Oct 16, 2012

Storytelling: The Lynchpin for New & Traditional Media

A potent video from Facebook Stories – it’ s a masterclass in storytelling.

Is being a communicator for some of the coolest brands a road paved with yellow bricks?  They must have big teams, large budgets, and journalists knocking down their doors, right?  PRSA 2012 International Conference attendees got a look behind the curtain at a session featuring:

  • Jonny Thaw (@jonnyjt), Manager of Technology and Engineering Communications at Facebook,
  • Karen Wickre (@kvox), Editorial Director at Twitter, and
  • Demetra Kavadeles (@metersd), Global Consumer Public Relations Manager at Skype.

Peter Himler (@peterhimler)of Flatiron Communications LLC, moderated the discussion.

I let my geek flag fly, got right up front and waited for pearls of wisdom to be hurled at me in succinct 120 character sound bites – that way I could easily be retweeted and and broadcast their genius across the social sphere. The good news? All three panelists had great wisdom, advice and practices. The bad news? Not in 120 character sound bites.

I found myself so enthralled with the content of their discussion that my tweeting suffered. There were some fun voyeur facts (Facebook has 40 people on their communications team, Twitter has eight, and Skype seven) and that Facebook’s team reports up to the COO, not through marketing.

In addition to all the new school tools, all three still give paramount status to pitching the media. What was truly revealing was not the “peek behind Oz’s curtain” but the very real conversation about storytelling, FTC regulations for bloggers, authenticity and transparency.

Storytelling and blogging have a symbiotic relationship. Both Facebook (http://www.facebookstories.com/) and Twitter (http://blog.twitter.com/2011/11/introducing-twitter-stories.html) have whole sites dedicated to their users’ stories to demonstrate their offline impact. All three companies have a lot of time and resources invested in creating a robust and engaging company blog. Dametra keeps things fresh by getting a variety of contributors creating posts, which then begged the question: how do you get them to write it?!  The consensus of the panel, and I suspect the audience, was that is the biggest challenge to the company blog. Jonny makes sure to offer kudos to those who write for the blog. He says it helps the contributor feel valued, and starts the momentum of others wanting to contribute.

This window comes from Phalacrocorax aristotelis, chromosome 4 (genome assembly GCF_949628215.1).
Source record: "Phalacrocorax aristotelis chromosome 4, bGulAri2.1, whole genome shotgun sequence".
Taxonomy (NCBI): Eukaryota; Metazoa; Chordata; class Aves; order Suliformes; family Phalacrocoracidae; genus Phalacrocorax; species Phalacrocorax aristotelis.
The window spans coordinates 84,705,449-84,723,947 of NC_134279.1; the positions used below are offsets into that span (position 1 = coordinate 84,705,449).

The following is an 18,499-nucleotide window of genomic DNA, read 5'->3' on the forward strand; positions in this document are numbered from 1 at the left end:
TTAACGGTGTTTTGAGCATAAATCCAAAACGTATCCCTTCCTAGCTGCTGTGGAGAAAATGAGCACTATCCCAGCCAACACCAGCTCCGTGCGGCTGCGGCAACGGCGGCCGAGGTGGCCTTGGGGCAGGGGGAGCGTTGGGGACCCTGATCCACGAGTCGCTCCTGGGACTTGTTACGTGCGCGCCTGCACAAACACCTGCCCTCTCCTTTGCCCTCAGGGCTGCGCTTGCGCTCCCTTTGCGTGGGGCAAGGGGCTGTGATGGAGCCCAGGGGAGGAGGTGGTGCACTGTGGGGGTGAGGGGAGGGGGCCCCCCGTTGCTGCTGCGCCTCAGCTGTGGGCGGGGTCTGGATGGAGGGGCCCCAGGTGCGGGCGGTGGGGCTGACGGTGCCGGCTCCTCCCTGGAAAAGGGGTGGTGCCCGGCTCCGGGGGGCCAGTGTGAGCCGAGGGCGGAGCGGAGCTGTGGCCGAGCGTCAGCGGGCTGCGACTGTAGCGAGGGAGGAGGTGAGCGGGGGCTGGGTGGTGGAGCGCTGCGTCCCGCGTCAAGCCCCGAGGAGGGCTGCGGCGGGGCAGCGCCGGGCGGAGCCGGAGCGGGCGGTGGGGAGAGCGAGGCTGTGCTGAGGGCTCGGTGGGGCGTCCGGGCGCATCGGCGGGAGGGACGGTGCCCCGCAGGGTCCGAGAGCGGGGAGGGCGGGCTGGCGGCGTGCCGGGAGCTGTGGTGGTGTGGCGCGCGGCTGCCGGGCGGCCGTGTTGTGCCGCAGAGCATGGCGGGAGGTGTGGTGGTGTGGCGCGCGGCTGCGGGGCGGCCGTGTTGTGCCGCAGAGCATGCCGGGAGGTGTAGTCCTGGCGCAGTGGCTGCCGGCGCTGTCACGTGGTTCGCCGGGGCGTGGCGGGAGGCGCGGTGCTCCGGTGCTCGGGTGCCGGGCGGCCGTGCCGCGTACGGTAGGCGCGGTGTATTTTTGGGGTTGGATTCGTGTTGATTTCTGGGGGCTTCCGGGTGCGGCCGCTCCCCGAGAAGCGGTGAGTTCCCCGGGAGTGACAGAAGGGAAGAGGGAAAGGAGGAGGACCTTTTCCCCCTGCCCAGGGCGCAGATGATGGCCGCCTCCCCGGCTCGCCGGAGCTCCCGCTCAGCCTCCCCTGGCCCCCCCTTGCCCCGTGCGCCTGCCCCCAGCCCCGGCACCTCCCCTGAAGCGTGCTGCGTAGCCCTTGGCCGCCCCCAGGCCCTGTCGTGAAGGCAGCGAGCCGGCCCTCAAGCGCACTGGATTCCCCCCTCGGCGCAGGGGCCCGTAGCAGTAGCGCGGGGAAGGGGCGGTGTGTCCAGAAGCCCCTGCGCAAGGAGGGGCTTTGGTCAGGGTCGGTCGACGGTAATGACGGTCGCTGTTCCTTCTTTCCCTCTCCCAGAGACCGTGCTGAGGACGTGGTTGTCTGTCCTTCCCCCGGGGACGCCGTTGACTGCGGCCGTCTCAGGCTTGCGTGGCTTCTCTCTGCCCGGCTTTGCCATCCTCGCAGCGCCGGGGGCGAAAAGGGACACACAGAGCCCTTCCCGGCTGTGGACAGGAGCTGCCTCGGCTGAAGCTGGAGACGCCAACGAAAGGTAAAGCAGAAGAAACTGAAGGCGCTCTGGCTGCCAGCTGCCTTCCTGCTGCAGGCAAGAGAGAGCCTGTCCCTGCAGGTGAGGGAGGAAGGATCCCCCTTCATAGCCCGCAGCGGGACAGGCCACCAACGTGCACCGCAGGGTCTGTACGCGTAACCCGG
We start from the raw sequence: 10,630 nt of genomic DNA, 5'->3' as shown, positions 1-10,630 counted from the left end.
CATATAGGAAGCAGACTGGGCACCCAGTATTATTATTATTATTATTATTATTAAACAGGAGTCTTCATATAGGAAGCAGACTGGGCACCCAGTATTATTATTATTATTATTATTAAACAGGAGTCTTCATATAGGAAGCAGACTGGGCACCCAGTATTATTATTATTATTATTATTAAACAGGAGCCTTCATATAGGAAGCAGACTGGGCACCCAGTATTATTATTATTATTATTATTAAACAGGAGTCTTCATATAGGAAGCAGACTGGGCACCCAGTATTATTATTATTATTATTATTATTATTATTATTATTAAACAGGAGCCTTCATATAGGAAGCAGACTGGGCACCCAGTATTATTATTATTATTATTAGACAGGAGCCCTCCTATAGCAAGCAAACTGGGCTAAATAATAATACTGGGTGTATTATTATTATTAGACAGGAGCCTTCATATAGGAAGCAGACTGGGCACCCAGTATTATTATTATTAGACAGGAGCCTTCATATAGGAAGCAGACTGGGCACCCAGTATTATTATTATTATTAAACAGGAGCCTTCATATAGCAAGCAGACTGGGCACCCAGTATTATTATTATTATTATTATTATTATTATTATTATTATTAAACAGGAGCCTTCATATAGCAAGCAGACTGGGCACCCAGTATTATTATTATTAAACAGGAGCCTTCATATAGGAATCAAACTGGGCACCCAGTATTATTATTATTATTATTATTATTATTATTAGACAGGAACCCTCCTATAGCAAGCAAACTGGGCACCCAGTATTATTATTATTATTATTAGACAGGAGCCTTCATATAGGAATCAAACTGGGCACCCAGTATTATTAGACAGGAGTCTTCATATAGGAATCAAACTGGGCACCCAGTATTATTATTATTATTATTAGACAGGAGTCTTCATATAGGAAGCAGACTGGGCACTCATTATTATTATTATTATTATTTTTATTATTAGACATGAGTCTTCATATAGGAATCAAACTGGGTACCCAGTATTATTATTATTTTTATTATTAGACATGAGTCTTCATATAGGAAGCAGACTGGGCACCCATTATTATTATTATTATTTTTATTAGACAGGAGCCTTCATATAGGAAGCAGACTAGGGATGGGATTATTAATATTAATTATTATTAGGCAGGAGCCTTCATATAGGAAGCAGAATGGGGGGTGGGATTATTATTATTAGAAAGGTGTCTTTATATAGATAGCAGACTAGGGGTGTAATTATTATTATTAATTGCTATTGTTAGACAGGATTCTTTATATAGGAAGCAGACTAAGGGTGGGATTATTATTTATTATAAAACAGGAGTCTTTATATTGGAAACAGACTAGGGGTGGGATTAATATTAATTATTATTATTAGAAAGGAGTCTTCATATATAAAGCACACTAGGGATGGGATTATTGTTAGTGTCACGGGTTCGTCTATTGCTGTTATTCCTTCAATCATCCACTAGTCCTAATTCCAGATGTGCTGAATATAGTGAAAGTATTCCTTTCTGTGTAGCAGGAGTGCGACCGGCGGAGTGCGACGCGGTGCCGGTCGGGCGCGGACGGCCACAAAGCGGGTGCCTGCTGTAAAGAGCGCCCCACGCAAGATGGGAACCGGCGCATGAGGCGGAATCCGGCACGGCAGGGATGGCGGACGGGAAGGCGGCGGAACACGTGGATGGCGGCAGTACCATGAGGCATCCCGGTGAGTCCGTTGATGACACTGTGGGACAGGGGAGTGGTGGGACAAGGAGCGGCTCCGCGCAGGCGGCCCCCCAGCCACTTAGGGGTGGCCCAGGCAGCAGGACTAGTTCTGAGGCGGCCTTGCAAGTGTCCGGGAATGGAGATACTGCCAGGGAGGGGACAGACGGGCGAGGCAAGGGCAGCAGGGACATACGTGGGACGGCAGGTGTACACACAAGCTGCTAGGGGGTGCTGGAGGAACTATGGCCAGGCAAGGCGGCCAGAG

“If they are too busy to even write a bad draft, have someone go over and ask them questions,” Karen offered.  “Provide them with a first draft to edit and adapt.”

As the discussion went on the issue of the FTC came up. They all agreed that when in doubt disclose. Karen referenced her time at Google and shared that she would edit Wikipedia from her corporate email address, disclose who she was, and let them know it was an edit for factual accuracy.

In closing the panel was asked about what companies best utilized their platforms. All three referenced media organizations as top performers. Jonny thought The New York Times does a great job on Facebook, Karen thought that The New York Times and NPR both use Twitter artfully, and Demetra thought that broadcast news organizations have ally learned to leverage the Skype platform well.

Some of the key take always for me were:

  • Harness your internal talent to help tell your story.
  • Be authentic and transparent – to not only stay out of trouble but to engage with your audience.
  • There is value in traditional media telling your story, social and curated content is complimentary.

In the end it still holds true, no matter the company popularity or notoriety as communicators we still have the same challenges, concerns, and conversations – they are just scaled differently.

Author Natalie Bering is an account manager for PR Newswire.

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